Flu Rx May Be Safer Than Once Thought

Tamiflu did not appear to increase suicide risk in adolescents

(RxWiki News) Despite past concerns, a popular flu medication did not appear to increase the risk of suicide in children and teens, a new study found.

Tamiflu (oseltamivir), a popular antiviral medication used to treat influenza, was once linked to a possible risk of self-harm in younger patients, according to the authors of this study. This led the US Food and Drug Administration (FDA) to demand a warning on Tamiflu's label.

However, this new study found that adolescents who took Tamiflu were at no more risk of suicide than other children and teens who had the flu but were not prescribed the drug. Looking at more than 21,000 children and teens who attempted suicide during five recent flu seasons, the study authors identified no increased risk of suicide among the 251 children and teens who had been exposed to Tamiflu.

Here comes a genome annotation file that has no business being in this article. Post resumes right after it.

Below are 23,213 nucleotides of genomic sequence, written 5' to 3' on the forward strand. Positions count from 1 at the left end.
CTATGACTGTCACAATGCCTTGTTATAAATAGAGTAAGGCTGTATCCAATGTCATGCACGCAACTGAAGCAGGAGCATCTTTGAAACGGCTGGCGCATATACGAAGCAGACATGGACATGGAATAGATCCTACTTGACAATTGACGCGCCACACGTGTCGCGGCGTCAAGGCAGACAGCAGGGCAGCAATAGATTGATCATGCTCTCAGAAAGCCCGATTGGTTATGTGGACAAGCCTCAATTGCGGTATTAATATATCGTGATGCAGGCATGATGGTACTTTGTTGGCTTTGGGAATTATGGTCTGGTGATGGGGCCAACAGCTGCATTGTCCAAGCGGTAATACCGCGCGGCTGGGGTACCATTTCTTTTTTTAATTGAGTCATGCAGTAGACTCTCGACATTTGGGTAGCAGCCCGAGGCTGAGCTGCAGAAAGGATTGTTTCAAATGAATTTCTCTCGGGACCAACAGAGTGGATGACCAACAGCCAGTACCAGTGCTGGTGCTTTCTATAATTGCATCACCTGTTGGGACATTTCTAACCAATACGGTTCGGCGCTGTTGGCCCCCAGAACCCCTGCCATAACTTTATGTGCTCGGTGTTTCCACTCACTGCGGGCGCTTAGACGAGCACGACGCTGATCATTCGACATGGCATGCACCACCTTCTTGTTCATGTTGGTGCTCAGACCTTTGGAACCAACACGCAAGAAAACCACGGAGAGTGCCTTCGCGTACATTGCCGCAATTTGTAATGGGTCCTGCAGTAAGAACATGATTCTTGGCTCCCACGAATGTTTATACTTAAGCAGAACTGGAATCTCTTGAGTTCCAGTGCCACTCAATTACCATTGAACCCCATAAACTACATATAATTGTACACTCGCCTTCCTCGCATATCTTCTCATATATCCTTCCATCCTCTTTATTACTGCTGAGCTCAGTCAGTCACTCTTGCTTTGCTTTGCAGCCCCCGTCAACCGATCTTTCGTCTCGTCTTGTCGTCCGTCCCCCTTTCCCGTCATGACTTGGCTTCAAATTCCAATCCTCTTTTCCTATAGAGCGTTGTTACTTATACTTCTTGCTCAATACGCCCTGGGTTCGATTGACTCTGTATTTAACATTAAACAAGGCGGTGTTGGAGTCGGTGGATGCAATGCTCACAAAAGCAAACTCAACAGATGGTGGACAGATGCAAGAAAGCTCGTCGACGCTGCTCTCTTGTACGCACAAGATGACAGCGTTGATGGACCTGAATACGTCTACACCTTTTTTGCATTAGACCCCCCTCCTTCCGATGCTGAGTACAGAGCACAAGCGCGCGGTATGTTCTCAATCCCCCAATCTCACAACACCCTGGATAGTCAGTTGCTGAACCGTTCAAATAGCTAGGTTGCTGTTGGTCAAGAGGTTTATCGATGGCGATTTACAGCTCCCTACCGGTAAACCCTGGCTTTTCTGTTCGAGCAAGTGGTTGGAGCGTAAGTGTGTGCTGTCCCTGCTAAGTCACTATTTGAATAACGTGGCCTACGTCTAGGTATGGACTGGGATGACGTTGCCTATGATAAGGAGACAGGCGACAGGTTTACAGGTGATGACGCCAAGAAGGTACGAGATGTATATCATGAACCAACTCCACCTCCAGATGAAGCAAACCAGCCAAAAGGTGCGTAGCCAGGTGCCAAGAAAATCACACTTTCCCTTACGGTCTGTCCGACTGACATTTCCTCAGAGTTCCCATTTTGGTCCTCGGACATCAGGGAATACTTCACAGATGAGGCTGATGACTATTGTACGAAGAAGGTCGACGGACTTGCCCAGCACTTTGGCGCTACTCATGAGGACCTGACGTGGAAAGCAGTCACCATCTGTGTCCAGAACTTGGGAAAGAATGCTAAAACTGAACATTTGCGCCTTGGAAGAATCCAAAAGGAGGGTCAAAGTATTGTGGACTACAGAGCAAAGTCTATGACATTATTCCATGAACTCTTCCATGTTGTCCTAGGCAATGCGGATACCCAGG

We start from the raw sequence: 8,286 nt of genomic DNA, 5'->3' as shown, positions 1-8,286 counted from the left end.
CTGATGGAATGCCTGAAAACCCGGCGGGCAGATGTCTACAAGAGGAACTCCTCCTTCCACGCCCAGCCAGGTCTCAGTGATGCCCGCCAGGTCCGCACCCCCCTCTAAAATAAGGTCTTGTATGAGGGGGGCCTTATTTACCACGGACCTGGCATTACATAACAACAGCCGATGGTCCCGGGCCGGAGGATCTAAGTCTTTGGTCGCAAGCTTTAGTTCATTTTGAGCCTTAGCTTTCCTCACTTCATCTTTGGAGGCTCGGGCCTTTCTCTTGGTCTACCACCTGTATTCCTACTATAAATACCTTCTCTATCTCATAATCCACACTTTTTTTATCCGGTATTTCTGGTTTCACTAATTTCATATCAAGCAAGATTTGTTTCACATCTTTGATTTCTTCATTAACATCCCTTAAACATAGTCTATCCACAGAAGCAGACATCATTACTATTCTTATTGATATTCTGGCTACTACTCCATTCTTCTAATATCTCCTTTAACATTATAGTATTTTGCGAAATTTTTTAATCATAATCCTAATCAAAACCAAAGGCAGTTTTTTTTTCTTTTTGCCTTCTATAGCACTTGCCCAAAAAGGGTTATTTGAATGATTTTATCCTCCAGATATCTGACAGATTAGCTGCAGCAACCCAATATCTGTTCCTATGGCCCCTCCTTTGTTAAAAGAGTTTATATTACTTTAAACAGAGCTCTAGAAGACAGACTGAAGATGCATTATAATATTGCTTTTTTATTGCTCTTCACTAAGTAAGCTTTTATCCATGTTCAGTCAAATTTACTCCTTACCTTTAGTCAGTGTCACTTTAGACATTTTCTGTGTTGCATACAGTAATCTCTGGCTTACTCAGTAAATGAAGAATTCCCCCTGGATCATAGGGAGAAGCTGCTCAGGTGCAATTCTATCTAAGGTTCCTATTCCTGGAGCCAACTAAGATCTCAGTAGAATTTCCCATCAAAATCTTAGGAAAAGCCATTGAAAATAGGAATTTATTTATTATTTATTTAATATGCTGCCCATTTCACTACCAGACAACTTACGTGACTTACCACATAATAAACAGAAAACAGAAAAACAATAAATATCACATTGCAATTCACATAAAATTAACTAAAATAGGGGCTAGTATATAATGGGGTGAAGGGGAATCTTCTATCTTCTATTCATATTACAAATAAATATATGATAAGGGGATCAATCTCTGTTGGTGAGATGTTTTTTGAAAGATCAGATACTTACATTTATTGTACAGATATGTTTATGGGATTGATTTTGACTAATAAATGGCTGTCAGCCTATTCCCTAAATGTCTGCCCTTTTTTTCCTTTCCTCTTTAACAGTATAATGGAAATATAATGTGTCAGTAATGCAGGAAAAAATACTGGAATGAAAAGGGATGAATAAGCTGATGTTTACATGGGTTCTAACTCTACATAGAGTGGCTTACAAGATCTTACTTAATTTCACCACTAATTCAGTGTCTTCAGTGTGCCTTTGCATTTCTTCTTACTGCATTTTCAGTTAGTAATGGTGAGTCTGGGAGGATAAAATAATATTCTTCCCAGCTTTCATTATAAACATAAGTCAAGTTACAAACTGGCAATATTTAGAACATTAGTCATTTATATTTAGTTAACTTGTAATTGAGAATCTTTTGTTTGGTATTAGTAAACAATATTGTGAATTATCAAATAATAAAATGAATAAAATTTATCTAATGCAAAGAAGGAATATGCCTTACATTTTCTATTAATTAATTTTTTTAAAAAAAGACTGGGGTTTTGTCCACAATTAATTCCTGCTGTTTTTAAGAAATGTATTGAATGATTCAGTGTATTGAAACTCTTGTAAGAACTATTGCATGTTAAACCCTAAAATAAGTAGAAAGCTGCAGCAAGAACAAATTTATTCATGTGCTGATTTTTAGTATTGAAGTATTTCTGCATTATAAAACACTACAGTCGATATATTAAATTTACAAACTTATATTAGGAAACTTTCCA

The original FDA warning about Tamiflu noted possible "neuropsychiatric side effects," which could include more than self-harm. Although this new study may relieve some fears about suicide risk in children and teens, it does not debunk all potential risks tied to Tamiflu. That's why it remains important to ask your health care provider about the potential side effects of any medication you're prescribed.

“I think physicians will welcome a large, rigorous study on this topic and factor this information into their decision-making process,” said study author Dr. James Antoon, of the University of Illinois at Chicago, in a press release. “While this study addresses suicide, there are still many other questions about other possible neuropsychiatric side effects of the drug, which we plan to study in the future. There are also other reasons to use caution when prescribing the drug, including resistance and efficacy in children.”

This study was published in the Annals of Family Medicine.

The University of Illinois at Chicago and grants supported this research. The study authors disclosed no potential conflicts of interest.